Research Library Issues, no. 297 (2019): The Current Privacy Landscape

ARL has released Research Library Issues, no. 297 (2019): The Current Privacy Landscape.

Here's an excerpt from the "Introduction" by Mary Lee Kennedy:

In this first issue of Research Library Issues (RLI) in 2019, the authors explore privacy from a legal, digital, and applied perspective, with a focus on the implications and opportunities for research libraries. The current privacy landscape highlights the need for a nuanced understanding of the complicated nature of privacy today. Research libraries need to collaborate with other privacy-related constituents within institutions and in the public policy and legislative arenas, and act as trusted institutions within a democratic society.

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Data Services Librarian at Georgia State University

Georgia State University is recruiting a Data Services Librarian.

Here's an excerpt from the ad:

This position focuses primarily on assisting the university community with finding, evaluating, and using quantitative data involving statistical analysis software. While we do not expect that our Data Services Librarian be an expert in statistics or statistical computing, we are seeking a self-motivated individual ready to dive-in and learn new skills and tools, including but not limited to R, RStudio, SAS, SPSS, and STATA.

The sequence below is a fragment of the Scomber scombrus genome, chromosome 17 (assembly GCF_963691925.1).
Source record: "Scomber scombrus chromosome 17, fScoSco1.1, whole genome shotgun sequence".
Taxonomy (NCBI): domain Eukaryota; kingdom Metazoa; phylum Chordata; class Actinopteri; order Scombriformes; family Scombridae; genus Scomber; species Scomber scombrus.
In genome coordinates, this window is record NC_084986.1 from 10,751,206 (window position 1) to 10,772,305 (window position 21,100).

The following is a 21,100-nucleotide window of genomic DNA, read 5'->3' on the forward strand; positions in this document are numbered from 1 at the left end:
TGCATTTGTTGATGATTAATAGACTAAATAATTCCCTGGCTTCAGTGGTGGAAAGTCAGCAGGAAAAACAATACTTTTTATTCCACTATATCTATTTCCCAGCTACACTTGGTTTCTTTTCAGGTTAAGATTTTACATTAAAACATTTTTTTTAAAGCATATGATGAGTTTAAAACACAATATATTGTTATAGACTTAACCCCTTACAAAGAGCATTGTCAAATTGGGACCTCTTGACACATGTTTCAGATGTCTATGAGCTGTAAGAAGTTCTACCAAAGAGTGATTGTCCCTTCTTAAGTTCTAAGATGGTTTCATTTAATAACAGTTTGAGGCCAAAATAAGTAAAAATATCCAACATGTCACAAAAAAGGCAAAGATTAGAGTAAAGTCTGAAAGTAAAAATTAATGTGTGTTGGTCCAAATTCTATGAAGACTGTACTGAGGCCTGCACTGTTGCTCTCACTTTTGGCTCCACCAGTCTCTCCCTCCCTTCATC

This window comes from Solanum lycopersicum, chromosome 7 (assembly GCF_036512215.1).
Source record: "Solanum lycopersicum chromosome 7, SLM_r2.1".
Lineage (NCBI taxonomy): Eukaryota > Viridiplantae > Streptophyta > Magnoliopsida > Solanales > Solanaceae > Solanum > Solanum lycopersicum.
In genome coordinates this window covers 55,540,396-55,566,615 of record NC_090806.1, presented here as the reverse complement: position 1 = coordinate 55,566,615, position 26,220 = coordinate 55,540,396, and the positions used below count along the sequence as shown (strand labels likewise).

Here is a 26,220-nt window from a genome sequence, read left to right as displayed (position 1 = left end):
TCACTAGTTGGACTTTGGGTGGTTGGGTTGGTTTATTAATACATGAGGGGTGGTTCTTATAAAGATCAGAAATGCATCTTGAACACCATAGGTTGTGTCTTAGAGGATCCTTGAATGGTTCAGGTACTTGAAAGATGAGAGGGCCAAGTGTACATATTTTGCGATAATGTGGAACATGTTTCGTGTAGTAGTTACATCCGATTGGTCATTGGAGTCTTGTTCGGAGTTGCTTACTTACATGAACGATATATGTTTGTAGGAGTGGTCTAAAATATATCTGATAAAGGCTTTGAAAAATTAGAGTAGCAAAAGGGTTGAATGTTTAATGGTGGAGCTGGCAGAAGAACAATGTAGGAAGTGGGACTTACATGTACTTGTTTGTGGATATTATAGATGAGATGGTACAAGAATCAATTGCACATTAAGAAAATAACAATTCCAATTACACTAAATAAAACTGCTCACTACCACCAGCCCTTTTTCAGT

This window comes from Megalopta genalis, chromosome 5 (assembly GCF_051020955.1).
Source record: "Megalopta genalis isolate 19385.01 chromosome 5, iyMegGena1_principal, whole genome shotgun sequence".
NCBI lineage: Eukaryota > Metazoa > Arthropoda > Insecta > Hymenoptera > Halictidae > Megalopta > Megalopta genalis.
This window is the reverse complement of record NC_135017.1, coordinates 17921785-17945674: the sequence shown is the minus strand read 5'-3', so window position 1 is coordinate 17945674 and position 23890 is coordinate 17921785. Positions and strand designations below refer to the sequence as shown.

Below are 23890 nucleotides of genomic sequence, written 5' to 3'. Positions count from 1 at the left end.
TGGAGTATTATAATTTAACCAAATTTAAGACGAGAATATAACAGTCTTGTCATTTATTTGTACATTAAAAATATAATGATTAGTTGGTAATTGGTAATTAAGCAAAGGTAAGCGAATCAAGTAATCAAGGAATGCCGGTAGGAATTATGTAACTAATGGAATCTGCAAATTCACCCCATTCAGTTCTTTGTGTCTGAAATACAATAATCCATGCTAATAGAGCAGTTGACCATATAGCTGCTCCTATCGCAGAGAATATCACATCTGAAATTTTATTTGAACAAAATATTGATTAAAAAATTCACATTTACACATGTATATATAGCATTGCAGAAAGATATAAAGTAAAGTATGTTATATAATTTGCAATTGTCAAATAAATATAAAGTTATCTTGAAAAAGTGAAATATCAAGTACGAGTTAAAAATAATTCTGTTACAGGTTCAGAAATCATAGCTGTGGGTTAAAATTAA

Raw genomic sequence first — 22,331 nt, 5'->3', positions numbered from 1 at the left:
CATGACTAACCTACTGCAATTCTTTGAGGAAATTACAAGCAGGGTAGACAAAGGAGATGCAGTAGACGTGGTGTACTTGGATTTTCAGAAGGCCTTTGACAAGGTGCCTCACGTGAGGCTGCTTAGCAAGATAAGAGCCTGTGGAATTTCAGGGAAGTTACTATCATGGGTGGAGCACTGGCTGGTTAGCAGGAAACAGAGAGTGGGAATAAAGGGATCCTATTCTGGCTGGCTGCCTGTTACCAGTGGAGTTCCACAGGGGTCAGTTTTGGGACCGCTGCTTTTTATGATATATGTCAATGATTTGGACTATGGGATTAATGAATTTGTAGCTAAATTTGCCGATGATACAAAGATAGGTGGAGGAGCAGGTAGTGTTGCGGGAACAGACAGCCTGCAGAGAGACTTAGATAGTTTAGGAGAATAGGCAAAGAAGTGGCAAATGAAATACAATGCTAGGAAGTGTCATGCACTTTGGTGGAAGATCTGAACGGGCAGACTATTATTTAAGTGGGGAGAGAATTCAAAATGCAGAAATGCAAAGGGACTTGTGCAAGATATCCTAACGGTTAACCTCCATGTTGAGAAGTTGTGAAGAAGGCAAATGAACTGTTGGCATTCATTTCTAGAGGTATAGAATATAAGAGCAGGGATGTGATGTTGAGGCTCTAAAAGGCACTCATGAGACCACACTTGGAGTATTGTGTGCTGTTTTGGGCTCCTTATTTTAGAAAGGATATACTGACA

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"Who Owns the Law? Why We Must Restore Public Ownership of Legal Publishing"

Leslie Street and David Hansen have self-archived "Who Owns the Law? Why We Must Restore Public Ownership of Legal Publishing."

Here's an excerpt:

Each state has its own method for officially publishing the law. This article looks at the history of legal publishing for the fifty states before looking at how legal publishing even in moving to electronic publishing may not ensure public access to the law. The article addresses barriers to free access to the law in electronic publishing including copyright, contract law, and potentially, the Computer Fraud and Abuse Act. The article concludes with prescriptions for how different actors, including state governments, publishers, libraries, and others can ensure robust public access to the law moving forward.

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